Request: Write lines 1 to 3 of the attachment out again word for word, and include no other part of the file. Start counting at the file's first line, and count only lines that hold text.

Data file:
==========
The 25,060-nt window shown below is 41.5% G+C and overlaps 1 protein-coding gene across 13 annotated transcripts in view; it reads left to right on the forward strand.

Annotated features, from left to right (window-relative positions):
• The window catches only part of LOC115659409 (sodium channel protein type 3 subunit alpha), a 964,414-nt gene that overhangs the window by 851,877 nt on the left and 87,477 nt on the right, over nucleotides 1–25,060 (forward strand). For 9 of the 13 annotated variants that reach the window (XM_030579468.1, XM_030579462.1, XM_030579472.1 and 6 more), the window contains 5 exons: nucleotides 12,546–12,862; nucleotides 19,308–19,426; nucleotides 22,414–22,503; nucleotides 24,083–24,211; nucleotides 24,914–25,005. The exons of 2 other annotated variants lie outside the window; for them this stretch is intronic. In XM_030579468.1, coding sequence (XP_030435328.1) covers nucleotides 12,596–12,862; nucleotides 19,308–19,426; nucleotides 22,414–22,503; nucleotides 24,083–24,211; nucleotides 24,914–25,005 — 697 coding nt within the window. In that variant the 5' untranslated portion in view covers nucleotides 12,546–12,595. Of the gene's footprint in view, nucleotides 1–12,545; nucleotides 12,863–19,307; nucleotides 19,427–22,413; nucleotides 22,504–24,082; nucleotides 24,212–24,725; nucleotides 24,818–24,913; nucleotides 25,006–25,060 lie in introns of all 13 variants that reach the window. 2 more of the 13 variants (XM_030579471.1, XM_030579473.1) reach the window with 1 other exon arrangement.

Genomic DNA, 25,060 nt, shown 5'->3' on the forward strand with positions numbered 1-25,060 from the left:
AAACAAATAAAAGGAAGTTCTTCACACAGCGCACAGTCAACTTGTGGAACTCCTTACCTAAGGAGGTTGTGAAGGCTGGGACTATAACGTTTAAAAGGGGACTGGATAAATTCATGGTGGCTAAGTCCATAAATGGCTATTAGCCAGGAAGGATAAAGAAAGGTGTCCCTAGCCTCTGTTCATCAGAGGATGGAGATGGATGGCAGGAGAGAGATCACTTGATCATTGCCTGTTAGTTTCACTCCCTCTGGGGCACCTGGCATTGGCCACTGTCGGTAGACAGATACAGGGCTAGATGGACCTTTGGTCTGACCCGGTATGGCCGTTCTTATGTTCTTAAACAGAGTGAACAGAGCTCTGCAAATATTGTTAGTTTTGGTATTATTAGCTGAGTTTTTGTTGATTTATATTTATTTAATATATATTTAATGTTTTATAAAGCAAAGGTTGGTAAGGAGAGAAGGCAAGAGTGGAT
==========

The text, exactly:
The 25,060-nt window shown below is 41.5% G+C and overlaps 1 protein-coding gene across 13 annotated transcripts in view; it reads left to right on the forward strand.

Annotated features, from left to right (window-relative positions):
• The window catches only part of LOC115659409 (sodium channel protein type 3 subunit alpha), a 964,414-nt gene that overhangs the window by 851,877 nt on the left and 87,477 nt on the right, over nucleotides 1–25,060 (forward strand). For 9 of the 13 annotated variants that reach the window (XM_030579468.1, XM_030579462.1, XM_030579472.1 and 6 more), the window contains 5 exons: nucleotides 12,546–12,862; nucleotides 19,308–19,426; nucleotides 22,414–22,503; nucleotides 24,083–24,211; nucleotides 24,914–25,005. The exons of 2 other annotated variants lie outside the window; for them this stretch is intronic. In XM_030579468.1, coding sequence (XP_030435328.1) covers nucleotides 12,596–12,862; nucleotides 19,308–19,426; nucleotides 22,414–22,503; nucleotides 24,083–24,211; nucleotides 24,914–25,005 — 697 coding nt within the window. In that variant the 5' untranslated portion in view covers nucleotides 12,546–12,595. Of the gene's footprint in view, nucleotides 1–12,545; nucleotides 12,863–19,307; nucleotides 19,427–22,413; nucleotides 22,504–24,082; nucleotides 24,212–24,725; nucleotides 24,818–24,913; nucleotides 25,006–25,060 lie in introns of all 13 variants that reach the window. 2 more of the 13 variants (XM_030579471.1, XM_030579473.1) reach the window with 1 other exon arrangement.